There is a marked difference in attitude to food amongst the girls we have staying here from the boys. Rarely will a boy shun a biscuit or dessert (though I have had some pretty faddy male eaters). But the girls are nearly 90% guaranteed to make a fuss about anything that might be perceived as 'fattening'. I know this is probably the case all over the Western world, but it is interesting to observe that the girls with legs like sparrows whose mothers are slender and élégante eat like sparrows too.

Macdonalds here highlights something too. Where franchises elsewhere in the world are maxing it up and offering bigger and bigger portions, the French version scales it down. There is a whole section of the menu devoted to petite faim and the children's happy meal has a compulsory bag of fruit or compote. They used to do a goats cheese wrap (sadly no longer on offer) and the petite salade comes with a hazelnut oil dressing.

The increase in the girth of many French women has brought one advantage. Years ago I would walk into a boutique to be greeted by a gazelle in thigh length leather boots, appraising my generous form with one haughty glance and declaring there to be nothing in my size in the store. Now at least, there is more available for ladies like me. And I notice the XL is no longer just big enough for an eight year old girl; it is slowly growing to meet the increasing demand.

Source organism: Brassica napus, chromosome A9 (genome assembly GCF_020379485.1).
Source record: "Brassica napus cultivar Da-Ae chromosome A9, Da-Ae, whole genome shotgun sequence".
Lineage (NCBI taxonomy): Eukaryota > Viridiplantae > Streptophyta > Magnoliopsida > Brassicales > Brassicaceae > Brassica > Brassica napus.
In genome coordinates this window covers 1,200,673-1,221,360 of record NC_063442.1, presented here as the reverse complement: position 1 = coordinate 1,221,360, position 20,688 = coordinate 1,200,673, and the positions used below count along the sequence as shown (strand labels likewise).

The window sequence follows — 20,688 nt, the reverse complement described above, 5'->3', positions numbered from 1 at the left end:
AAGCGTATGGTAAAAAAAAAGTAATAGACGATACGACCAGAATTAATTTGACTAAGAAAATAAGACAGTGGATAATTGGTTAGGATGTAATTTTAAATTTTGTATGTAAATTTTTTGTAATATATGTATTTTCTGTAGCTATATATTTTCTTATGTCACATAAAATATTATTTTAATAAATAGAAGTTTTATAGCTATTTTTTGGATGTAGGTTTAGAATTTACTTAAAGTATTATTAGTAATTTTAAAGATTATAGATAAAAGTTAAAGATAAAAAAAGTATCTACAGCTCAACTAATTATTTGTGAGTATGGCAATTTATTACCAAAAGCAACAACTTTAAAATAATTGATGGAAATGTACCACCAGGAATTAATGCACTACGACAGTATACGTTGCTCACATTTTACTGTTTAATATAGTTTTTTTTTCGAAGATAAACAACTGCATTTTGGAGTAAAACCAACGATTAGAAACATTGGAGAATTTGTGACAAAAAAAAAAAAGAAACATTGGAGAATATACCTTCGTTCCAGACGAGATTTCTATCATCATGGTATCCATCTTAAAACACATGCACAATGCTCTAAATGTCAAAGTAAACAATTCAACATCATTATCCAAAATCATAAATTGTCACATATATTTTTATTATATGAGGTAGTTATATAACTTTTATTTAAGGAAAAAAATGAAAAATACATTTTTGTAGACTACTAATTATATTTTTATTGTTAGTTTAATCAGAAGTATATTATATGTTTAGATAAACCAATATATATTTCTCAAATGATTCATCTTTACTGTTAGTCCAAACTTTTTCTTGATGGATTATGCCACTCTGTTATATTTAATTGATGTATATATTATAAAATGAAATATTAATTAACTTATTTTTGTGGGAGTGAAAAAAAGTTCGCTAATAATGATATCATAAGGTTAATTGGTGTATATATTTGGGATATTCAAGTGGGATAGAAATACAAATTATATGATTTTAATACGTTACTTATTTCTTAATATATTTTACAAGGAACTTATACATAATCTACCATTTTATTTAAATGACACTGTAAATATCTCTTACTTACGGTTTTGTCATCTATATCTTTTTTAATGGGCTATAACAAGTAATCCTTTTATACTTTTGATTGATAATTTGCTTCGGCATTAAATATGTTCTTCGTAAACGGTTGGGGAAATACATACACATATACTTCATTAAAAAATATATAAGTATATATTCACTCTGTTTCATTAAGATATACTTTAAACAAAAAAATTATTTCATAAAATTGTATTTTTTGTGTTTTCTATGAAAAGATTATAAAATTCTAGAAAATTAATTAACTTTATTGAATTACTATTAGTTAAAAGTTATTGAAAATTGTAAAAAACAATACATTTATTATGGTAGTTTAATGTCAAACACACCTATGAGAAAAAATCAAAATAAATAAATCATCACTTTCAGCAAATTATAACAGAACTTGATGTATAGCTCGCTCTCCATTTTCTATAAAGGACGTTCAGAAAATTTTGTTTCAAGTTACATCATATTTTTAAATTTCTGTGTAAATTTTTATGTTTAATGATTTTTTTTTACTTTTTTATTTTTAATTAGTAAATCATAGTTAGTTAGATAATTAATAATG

Sunday, 27 April 2014

W is for Websites

It is the end of April and time for declarations. The first quarter's cotisations and last year's tax must be paid (see I is for Impots).

It's no big deal and it happens everywhere, but here in France there is the issue of the websites to be dealt with.

All the official correspondence that drops into our boitolette tells us brightly that it is quick and painless to perform our declarations online.

The actual websites tell a mighty different story.

I am forming the opinion that the French are not as hot on websites and the worldwide interweb as most of the rest of the world. The favoured methods of communication here are still the telephone and, better, face to face. Email, the bedrock of failsafe correspondence, is only just easing its way into the French way of doing things.

The French adoption of the internet appears slower than the rest of the world and more creaky. These government websites are densely written with gobbledygook; it takes hours of trawling through scribble to find the nugget of information you are seeking. But most infuriating is the fact that after two hours of going through the process of signing up for online declarations (quick and painless I was promised, remember), I am told that I cannot make any declarations just yet. I must try again ultérieurement (later). I must wait for the website fairies to grant me permission.